Friday, November 28, 2014

Cool Tools for Writers

Most writers have seen ads galore for gadgets and gizmos to increase productivity that do anything but. You have undoubtedly received endless pens, paper weights, journals, etc.

Here are a few of my favorite tools that you can ask Santa for this year. If Santa neglects to bring them, treat yourself.

1. Nuance PDF allows you turn documents into PDF documents within Word for Windows: just select Print, Save as PDF, and voila - done.

2. Word Web Pro brings up a dictionary and thesaurus within word with a click of Control-W. It includes pronunciations and usage examples, and has helpful spelling and sounds-like links.

3. Smart Edit goes beyond the many editing tools available in Word for Windows (as outlined in Story Building Blocks III) to make your prose the best it can be before you turn it over to an agent or editor. If you are an independent publisher and can't afford an editor, at least give your manuscript a run through with this tool before hitting upload.

4. Natural Reader reads your work back to you. The readback voice is not the quality that allows you to make an audio book, but it beats reading your manuscript back to yourself. You can purchase additional "voices" beyond the basic two.

5. Serif Web Plus provides website building for the HTML challenged. There is no need to learn code. If you can operate a photo manipulation program, you can build your own website with this user-friendly gem. You can utilize a template or build your own from scratch once you get the hang of it.

6. Interior Templates by Create Space creates a template based on the selected trim size. If you can use Word for Windows, you can modify the template to fit your needs. The precalculated gutters and margins keeps your text where it needs to be. You can customize the headers, footers, and fonts.

7. Cover Creator Templates by Create Space allows you to use any photo manipulation program or Adobe Photoshop to create stunning covers. It generates a template based on the trim size and page length.

8. Calibre helps you create an e-book with ease. It supports all the major e-book formats. It can rescale all font sizes, ensuring the output e-book is readable no matter what font sizes the input document uses. It can automatically detect/create book structure, like chapters and Table of Contents. It can insert the book metadata into a "Book Jacket" at the start of the book.

9. Scrivener: there is a learning curve, but it is an excellent way to organize your plot and works perfectly with the Story Building Blocks theory of story structure and character creation.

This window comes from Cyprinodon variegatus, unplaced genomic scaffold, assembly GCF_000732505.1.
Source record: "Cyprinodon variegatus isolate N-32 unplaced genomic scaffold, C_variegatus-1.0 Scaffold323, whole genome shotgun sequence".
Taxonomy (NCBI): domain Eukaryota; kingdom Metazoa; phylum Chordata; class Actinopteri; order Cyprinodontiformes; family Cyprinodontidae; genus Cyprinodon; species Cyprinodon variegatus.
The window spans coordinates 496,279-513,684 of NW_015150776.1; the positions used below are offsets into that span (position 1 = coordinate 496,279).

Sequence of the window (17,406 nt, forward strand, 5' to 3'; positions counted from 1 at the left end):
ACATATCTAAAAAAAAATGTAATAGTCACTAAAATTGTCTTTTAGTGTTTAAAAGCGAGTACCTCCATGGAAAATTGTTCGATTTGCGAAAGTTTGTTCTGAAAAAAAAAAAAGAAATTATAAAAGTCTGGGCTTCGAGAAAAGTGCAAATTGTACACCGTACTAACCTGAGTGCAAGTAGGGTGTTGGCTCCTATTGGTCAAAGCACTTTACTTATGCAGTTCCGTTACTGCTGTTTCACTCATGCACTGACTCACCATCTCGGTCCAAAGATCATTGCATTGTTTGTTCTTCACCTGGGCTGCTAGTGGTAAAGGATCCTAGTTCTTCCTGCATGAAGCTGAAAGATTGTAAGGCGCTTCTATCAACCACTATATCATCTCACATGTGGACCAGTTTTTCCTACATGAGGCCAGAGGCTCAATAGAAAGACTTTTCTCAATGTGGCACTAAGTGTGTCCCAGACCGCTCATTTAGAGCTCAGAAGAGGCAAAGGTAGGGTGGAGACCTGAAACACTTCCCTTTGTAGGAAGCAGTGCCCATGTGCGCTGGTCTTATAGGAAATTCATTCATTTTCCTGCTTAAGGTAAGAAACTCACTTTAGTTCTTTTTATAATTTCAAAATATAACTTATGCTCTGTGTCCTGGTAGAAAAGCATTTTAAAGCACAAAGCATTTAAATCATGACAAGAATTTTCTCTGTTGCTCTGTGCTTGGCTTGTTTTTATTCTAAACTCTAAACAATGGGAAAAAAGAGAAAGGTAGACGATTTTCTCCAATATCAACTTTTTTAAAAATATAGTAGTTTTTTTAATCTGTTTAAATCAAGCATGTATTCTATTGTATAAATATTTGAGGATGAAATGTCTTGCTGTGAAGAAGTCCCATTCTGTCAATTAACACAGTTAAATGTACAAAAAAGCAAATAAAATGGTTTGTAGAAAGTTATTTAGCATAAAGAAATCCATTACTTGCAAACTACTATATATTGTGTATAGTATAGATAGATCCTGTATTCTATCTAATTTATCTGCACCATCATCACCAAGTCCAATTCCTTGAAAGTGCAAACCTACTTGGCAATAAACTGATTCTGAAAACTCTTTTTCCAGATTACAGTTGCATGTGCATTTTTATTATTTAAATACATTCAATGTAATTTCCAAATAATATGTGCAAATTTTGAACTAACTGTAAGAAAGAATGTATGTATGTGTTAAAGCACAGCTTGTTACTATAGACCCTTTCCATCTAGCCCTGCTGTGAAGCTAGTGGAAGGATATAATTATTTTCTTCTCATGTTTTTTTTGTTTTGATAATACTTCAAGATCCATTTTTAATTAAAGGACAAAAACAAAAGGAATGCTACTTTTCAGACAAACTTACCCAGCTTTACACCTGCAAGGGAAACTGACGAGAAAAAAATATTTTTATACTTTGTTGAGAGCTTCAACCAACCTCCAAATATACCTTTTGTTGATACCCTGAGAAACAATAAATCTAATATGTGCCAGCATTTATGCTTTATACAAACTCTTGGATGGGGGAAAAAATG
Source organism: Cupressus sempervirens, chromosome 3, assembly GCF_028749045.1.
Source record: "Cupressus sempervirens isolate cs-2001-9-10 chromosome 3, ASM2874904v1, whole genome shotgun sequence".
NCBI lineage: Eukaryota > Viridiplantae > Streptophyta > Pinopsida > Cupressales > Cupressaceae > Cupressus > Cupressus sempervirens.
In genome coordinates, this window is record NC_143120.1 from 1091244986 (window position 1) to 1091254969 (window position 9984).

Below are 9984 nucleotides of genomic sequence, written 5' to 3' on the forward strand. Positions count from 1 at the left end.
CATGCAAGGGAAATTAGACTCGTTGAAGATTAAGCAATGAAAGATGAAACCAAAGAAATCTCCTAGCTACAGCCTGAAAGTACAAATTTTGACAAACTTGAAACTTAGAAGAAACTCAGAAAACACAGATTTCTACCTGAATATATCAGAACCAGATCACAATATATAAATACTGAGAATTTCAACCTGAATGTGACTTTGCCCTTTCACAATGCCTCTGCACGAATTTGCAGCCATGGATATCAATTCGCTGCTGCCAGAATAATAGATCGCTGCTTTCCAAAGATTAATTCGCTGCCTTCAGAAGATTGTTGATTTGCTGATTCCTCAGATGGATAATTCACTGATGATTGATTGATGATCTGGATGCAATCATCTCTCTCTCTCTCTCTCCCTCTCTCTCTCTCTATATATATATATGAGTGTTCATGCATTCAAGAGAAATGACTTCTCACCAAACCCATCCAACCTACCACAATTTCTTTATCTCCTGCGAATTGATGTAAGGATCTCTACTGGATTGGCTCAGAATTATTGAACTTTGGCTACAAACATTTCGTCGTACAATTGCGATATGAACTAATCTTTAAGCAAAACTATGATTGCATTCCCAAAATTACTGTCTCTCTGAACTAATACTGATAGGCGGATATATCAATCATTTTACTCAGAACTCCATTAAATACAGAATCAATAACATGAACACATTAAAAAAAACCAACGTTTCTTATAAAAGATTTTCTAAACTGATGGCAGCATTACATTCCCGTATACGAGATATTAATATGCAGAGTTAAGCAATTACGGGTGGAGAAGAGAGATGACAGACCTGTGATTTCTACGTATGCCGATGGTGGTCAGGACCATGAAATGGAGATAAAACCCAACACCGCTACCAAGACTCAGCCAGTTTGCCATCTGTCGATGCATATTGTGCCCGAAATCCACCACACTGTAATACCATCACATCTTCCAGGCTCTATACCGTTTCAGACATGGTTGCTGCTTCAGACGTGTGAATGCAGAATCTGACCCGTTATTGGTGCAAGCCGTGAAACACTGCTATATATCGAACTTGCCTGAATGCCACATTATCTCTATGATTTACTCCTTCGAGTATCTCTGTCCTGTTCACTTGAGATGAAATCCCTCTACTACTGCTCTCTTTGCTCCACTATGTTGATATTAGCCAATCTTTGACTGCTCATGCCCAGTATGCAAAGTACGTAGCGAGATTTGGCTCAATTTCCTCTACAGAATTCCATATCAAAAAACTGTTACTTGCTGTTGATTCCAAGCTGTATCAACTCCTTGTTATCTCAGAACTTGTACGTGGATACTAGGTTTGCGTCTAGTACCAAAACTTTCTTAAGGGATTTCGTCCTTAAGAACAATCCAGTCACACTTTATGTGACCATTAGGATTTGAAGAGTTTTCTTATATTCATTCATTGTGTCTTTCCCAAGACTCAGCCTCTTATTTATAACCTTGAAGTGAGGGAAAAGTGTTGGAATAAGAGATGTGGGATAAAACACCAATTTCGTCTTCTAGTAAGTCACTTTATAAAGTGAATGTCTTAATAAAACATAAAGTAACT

10. Story Building Blocks Series: learn how to structure a plot, build believable characters, craft believable conflict, and revise like a pro with this set. One fan called it a Cliff-note MFA.

Story Building Blocks: The Four Layers of Conflicts examines the core building blocks for plotting your book and their relationship to the different genres.

Story Building Blocks print book
Story Building Blocks for Kindle

Story Building Blocks II: Crafting Believable Conflict introduces you to sixteen character prototypes that can be warped and tortured to create realistic characters your readers will care about. It helps you create psychology-based conflict amongst the cast members of your story.

Story Building Blocks II print book

Story Building Blocks III: The Revision Layers takes you through high-low revision techniques to remove the plot holes and speed bumps from your first draft and basic editing tips so your agent and editor won't cringe while reading it.

Story Building Blocks III print book
Story Building Blocks III for Kindle

Story Building Blocks: Build A Cast Workbook uses the sixteen mannequins from Story Building Blocks II and offers a "fill in the blanks" format to flesh out your cast.

Build A Cast Workbook print book
Build A Cast Workbook for Kindle


Diana Hurwitz is the author of Story Building Blocks: The Four Layers of Conflict, Story Building Blocks II: Crafting Believable Conflict, Story Building Blocks III: The Revision Layers, and the YA adventure series Mythikas Island. Her weekly blog, Game On: Crafting Believable Conflict explores how characters behave and misbehave. Visit DianaHurwitz.com for more information and free writing tools. You can follow her on Facebook and Twitter.

5 comments :

  1. What a great list. That natural reader sounds like a great idea.

    ReplyDelete
  2. I don't use Word, so most of this list isn't for me, but I LOVE using Scrivener.

    ReplyDelete
  3. I love Smart Edit. Can't grasp Scrivener even after taking a 1/2 day workshop given by the author of Scrivener for Dummies. I guess I'm sub-dummy.

    One I don't understand is "Nuance." I use Word and all I have to do is Save as PDF within the program. What's the difference?

    ReplyDelete
  4. Nuance PDF works both ways. You can create PDFs from Word, Excel, etc. and you can convert PDF documents back into Word, Excel, etc. When looking at items (like research articles) on the internet you can select print, then save the whole thing as a PDF instead of using up all of your paper. It's pretty cool.

    ReplyDelete
  5. I've heard great things about Scrivener but have yet to try it. I'm definitely interested in Nuance PDF for turning PDFs back into Word docs. Very helpful list, Diana.

    ReplyDelete

The Blood-Red Pencil is a blog focusing on editing and writing advice. Some of our contributors are editors, some are authors, and some are writing sheep. Yes, sheep.

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